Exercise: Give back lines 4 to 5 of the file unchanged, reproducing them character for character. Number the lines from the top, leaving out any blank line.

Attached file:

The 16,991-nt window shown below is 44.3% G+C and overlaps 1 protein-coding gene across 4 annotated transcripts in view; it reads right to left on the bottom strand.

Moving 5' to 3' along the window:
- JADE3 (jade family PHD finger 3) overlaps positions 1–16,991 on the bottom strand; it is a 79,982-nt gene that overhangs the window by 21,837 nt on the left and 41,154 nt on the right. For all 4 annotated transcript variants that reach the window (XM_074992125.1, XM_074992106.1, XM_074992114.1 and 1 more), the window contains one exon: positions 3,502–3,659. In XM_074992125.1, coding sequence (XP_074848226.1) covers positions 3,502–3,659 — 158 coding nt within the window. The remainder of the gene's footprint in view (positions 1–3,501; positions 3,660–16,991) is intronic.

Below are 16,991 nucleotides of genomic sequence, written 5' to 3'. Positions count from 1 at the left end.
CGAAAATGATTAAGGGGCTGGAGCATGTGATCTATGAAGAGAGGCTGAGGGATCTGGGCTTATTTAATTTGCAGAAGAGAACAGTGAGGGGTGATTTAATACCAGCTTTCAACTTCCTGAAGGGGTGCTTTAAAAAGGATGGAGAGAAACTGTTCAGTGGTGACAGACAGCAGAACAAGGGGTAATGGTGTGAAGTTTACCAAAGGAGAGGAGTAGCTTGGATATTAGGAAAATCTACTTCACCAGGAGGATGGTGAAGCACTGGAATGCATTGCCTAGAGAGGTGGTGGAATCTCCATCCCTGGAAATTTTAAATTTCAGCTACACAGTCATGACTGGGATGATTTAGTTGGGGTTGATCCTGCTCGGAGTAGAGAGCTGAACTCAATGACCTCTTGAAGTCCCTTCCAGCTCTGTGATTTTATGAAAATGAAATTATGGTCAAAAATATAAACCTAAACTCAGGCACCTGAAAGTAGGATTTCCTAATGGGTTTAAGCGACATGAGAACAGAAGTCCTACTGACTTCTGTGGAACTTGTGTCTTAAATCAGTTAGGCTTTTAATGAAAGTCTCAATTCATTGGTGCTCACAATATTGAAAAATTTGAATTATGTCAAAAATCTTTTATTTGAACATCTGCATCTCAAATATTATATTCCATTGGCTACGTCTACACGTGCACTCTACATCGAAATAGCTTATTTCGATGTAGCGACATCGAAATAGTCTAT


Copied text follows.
Below are 16,991 nucleotides of genomic sequence, written 5' to 3'. Positions count from 1 at the left end.
CGAAAATGATTAAGGGGCTGGAGCATGTGATCTATGAAGAGAGGCTGAGGGATCTGGGCTTATTTAATTTGCAGAAGAGAACAGTGAGGGGTGATTTAATACCAGCTTTCAACTTCCTGAAGGGGTGCTTTAAAAAGGATGGAGAGAAACTGTTCAGTGGTGACAGACAGCAGAACAAGGGGTAATGGTGTGAAGTTTACCAAAGGAGAGGAGTAGCTTGGATATTAGGAAAATCTACTTCACCAGGAGGATGGTGAAGCACTGGAATGCATTGCCTAGAGAGGTGGTGGAATCTCCATCCCTGGAAATTTTAAATTTCAGCTACACAGTCATGACTGGGATGATTTAGTTGGGGTTGATCCTGCTCGGAGTAGAGAGCTGAACTCAATGACCTCTTGAAGTCCCTTCCAGCTCTGTGATTTTATGAAAATGAAATTATGGTCAAAAATATAAACCTAAACTCAGGCACCTGAAAGTAGGATTTCCTAATGGGTTTAAGCGACATGAGAACAGAAGTCCTACTGACTTCTGTGGAACTTGTGTCTTAAATCAGTTAGGCTTTTAATGAAAGTCTCAATTCATTGGTGCTCACAATATTGAAAAATTTGAATTATGTCAAAAATCTTTTATTTGAACATCTGCATCTCAAATATTATATTCCATTGGCTACGTCTACACGTGCACTCTACATCGAAATAGCTTATTTCGATGTAGCGACATCGAAATAGTCTAT